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Lars Bellner, Timothy Fox, Katherine Gotlinger, Michael Dunn, Tatyana Milman, Gerald Zaidman, Michal Schwartzman; Dysregulated Heme Oxygenase-Ferritin System in Pterygium Pathogenesis. Invest. Ophthalmol. Vis. Sci. 2013;54(15):3898.
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Pterygium is an ocular surface disease of humans attributed to chronic ultraviolet-B exposure. It involves invasive centripetal growth with associated inflammation and neovascularisation. Cyclooxygenases (COX), lipoxygenases (LOX) and cytochrome P450 monooxygenases (CYP) derived eicosanoids have been implicated in ocular surface inflammation and neovascularization. These eicosanoids are subjected to regulation by enzymes such as heme oxygenases (HO) and Ferritin.
Quantitative PCR and LC-MS/MS based lipidomics were performed on pterygium from patients undergoing surgical removal of pterygium. Control tissues consisted of donor corneal grafts. In addition, LC-MS/MS based lipidomics was performed on tears collected from patients prior to surgery.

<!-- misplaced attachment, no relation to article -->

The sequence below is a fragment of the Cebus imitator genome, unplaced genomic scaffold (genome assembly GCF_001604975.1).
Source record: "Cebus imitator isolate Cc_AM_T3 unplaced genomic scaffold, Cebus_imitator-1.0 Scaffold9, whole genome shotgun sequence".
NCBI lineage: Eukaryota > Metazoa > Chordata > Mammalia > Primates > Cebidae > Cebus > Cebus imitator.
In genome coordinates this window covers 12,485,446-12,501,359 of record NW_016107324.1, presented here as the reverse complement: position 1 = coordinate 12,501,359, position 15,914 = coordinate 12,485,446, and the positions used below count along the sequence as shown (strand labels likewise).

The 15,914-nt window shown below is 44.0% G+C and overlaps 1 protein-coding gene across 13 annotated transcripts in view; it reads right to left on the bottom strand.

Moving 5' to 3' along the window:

mRNA of HO-2, the constitutive HO isoform, was upregulated by 40% in pterygium as compared to control tissue, while the mRNA level of the inducible form, HO-1, was downregulated by more than 50%. Ferritin light and heavy chain mRNA expression levels were 60% and 30% lower in pterygium as compared to control. CYP4B1 mRNA levels were 2-fold higher in pterygium compared to control. Lipidomic analysis indicated a doubling in the level of COX-derived PGE2 and TxB2 in pterygium as compared to control. Among LOX-derived metabolites, the anti-inflammatory 15-HETE levels were significantly reduced in pterygium (79.3±48.11 pg/mg protein) as compared to control (586.2±213.5 pg/mg protein), whereas pro-inflammatory LOX and CYP4B1-derived 12-HETE levels were 10-fold higher in pterygium (2768±832.3 pg/mg protein) compared to control (231.4±87.35 pg/mg protein). PGE2 and the HETEs were also present in tears from patients with pterygium, but were not detected in tears from healthy volunteers.
We believe a dysfunctional HO-Ferritin system leads to increased mRNA levels of CYP4B1 and increased production of the LOX- and COX-derived proinflammatory lipid mediators, thus contributing to the pathogenesis of pterygium. Moreover, the lower expression levels of ferritin have the potential of increasing intracellular iron levels, contributing to oxidative stress and could be a major cause of the iron-deposition often observed along the leading edge of the pterygium, Stocker’s line.
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